The Town of Dayton/Little Hope “lake district” (i.e. taxing authority) has invited Dayton landowners to an invitation-only hearing at the Waupaca High School at 5 p.m. Tuesday, Nov. 11. Yes, that’s correct, Veteran’s Day.
Dayton supervisors Klein, Newsome and Peglow are hosting this hearing at a cost to Dayton taxpayers a minimum of $1,000. (I remind Dayton and all county residents that Dayton township supervisors and so-called lake district directors are one and the same.) Why continue the township’s failed misinformation campaign against the successful three-year Crystal River restoration? This phony Nov. 11 hearing is neither open to “all,” nor will any new credible scientific or economic information be forthcoming.
Incredibly, Dayton supervisors are demanding notarized testimony by absentee landowners. To my knowledge, never has any Wisconsin citizen been required to have their testimony notarized.
In three years, the Dayton supervisors never sought the views of the residents of the Chain lake and sanitary districts (source of the Crystal River), the towns of Waupaca and Lind, or the city of Waupaca.
In addition, Dayton officials could use a second reading of their duties as clearly stated in Wisconsin’s Constitution (Article IX, Sec 1), Wisconsin lakes and rivers are public resources, owned in common by all Wisconsin citizens under the state’s Public Trust Doctrine.
Wisconsin citizens in general, and this includes me, presume good faith and integrity from our public officials. And every one of us respects the history of the former millpond at Little Hope. Dayton supervisors desperately need major policy, legal and budget course corrections on all matters pertaining to the river’s restoration and dam removal at Little Hope.
The facts pertaining to the Crystal River restoration and dam removal at Little Hope have been well documented by radio, television and especially by the Waupaca County Post. All views concerning the dam’s fate were allowed and presented at the August 2013 UW-Extension public information meeting. In addition, and of utmost importance, both the facts and the law surrounding the county’s permit to permanently remove the dam were presented over many days at this summer’s administrative law hearings. Sworn testimony was given, including testimony by Mr. Klein, myself and many others.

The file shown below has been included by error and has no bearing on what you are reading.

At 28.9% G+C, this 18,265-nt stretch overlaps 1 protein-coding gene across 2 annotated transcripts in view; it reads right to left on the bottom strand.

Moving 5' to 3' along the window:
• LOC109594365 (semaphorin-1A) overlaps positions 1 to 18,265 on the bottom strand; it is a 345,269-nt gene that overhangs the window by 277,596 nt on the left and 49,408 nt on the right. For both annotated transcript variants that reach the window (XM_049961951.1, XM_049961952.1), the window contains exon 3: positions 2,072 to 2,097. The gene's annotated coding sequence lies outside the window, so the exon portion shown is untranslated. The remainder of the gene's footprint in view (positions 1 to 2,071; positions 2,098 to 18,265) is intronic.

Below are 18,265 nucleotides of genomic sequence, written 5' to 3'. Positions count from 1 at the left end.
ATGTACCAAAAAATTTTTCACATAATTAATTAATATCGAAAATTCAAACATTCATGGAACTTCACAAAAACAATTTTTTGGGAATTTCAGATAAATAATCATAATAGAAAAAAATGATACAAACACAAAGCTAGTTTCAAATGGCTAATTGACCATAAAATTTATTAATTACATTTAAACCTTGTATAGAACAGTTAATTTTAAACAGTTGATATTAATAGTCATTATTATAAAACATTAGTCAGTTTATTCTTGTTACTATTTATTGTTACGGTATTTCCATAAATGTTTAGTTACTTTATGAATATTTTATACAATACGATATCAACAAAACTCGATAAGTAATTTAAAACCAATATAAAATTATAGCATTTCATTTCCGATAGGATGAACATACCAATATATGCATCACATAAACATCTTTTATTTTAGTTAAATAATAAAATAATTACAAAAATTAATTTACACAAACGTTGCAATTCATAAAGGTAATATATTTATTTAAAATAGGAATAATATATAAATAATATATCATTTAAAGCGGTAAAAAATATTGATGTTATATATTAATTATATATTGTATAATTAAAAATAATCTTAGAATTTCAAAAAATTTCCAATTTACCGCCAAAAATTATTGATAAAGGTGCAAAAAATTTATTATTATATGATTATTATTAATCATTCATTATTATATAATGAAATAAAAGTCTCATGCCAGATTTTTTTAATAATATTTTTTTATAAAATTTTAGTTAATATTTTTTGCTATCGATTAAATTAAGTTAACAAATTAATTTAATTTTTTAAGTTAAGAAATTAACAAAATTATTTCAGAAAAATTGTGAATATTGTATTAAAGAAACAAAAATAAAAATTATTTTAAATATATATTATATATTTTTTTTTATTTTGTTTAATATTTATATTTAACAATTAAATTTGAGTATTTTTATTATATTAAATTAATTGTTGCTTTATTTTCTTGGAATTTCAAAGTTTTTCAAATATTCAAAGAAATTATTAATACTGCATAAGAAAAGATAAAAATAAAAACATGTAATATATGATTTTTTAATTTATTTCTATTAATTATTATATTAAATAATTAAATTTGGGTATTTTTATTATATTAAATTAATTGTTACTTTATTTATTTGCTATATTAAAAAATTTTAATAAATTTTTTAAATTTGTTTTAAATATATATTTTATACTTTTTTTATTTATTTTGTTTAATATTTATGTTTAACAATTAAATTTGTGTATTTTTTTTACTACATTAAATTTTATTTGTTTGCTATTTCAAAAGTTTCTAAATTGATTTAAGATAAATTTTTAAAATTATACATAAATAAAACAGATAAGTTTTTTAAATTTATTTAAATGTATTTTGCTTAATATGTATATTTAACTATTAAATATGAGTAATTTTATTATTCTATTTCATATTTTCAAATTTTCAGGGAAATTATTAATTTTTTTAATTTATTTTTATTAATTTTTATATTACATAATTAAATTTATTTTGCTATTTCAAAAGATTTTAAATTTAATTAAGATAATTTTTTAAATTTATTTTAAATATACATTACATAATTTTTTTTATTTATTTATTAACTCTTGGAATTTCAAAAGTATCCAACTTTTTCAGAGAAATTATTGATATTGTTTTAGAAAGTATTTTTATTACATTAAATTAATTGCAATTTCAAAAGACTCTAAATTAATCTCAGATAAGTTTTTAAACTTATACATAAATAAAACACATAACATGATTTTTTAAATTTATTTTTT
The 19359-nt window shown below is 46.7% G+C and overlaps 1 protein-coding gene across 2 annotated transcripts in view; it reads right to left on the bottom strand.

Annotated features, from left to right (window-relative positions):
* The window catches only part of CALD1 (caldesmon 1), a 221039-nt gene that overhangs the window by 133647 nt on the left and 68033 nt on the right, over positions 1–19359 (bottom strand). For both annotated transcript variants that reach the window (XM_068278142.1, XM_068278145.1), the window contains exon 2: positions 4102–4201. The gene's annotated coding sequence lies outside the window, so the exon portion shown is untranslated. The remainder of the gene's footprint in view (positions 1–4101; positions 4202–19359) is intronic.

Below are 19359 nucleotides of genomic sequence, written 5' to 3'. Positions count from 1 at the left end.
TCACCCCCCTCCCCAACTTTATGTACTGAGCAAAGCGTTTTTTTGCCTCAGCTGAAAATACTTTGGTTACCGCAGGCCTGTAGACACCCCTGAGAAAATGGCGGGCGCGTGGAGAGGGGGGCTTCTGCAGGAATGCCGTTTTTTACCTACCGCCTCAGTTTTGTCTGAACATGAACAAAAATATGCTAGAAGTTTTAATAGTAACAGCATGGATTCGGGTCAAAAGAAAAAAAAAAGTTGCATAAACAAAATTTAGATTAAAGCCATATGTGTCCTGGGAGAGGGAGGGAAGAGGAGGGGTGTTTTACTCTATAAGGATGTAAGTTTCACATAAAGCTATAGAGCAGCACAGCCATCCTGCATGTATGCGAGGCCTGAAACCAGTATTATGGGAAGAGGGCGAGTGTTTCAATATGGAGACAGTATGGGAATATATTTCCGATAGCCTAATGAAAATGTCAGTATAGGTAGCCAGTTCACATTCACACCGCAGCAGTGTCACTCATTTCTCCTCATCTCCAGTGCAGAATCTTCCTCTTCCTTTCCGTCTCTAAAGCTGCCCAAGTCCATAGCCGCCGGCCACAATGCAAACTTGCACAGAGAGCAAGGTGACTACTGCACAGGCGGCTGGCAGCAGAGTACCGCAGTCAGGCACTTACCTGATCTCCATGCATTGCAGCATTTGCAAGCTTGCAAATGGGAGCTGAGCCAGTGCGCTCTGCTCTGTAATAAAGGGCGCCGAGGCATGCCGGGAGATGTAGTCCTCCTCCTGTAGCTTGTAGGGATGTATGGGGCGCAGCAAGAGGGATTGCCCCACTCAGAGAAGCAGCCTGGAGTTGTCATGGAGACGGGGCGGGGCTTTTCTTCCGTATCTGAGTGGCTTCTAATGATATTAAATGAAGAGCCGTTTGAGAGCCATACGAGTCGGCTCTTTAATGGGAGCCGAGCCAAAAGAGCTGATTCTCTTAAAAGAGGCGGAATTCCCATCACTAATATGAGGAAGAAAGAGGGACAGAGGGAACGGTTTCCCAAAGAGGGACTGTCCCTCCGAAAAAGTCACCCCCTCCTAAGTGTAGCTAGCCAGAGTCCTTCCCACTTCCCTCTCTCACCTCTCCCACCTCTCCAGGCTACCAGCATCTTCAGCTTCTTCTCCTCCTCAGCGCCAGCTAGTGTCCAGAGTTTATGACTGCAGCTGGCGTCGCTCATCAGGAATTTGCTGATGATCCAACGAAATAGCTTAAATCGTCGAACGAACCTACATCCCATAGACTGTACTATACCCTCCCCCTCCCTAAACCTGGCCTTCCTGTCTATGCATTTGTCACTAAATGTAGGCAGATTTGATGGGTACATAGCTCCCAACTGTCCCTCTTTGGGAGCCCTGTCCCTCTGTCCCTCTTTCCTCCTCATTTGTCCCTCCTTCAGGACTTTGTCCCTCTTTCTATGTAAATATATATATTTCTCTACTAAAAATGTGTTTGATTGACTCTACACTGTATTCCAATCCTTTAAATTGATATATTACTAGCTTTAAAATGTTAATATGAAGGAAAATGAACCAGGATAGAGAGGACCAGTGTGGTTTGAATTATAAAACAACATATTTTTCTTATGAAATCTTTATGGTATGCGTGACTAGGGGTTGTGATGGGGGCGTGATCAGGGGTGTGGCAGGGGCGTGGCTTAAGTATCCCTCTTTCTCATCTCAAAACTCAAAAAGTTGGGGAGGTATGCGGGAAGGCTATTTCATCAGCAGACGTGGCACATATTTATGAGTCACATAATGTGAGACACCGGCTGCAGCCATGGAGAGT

What is crystal clear is that the river’s drawdown three years ago has had no discernable impact on either the Red Mill or the Ding’s Dock Crystal River canoe trips. Dayton supervisors these past many months have also failed to show any factual linkage between the river’s drawdown and local property values.
Dayton taxpayers know full well that Dayton supervisors started the legal fight over the dam removal. Dayton supervisors clearly were the first to file suit over the county’s unanimous decision to restore the river and permanently remove the dam at Little Hope.
This suspect hearing reveals the Dayton leadership’s nervousness.
This coming December’s judicial decision on the county’s permit to remove the dam no doubt has Klein, Peglow and Newsome’s attention. They know that history and the law is clearly on the side of the landowner – the county.
According to Dayton leadership, the drawdown of the Crystal River has caused every problem known to mankind and then some. In reality none of those fears (misinformation) have any basis in fact. Their assertion that the river’s careful drawdown and subsequent dam removal causes harm to native wildlife or plants is scientific nonsense.
Their latest piece of misinformation is the possibility that Dayton’s landfill could somehow seep into our wells and into the river because of the drawdown. It’s my understanding that the landfill at Dayton is under strict DNR monitoring. Believe me, Mr. Klein, if that former landfill is leaking all residents will want to know. Klein’s rhetoric of a potential public health linkage due to the river’s restoration demeans the public he serves.
Hope springs eternal; there is still time for Dayton supervisors to call off this undemocratic and unethical Nov. 11 hearing. If not, people from across the county, region and state have every right to visit Waupaca High School on Veteran’s Day and ask some straightforward questions of the supervisors, including about their rising legal expenses (over $50,000 and climbing).
Badgers near and far, come witness a river’s rebirth. Come see firsthand the healing properties of Mother Nature on the 10,000 year-old Crystal River from Parfreyville to Little Hope and beyond.
On behalf of the river, those are the facts.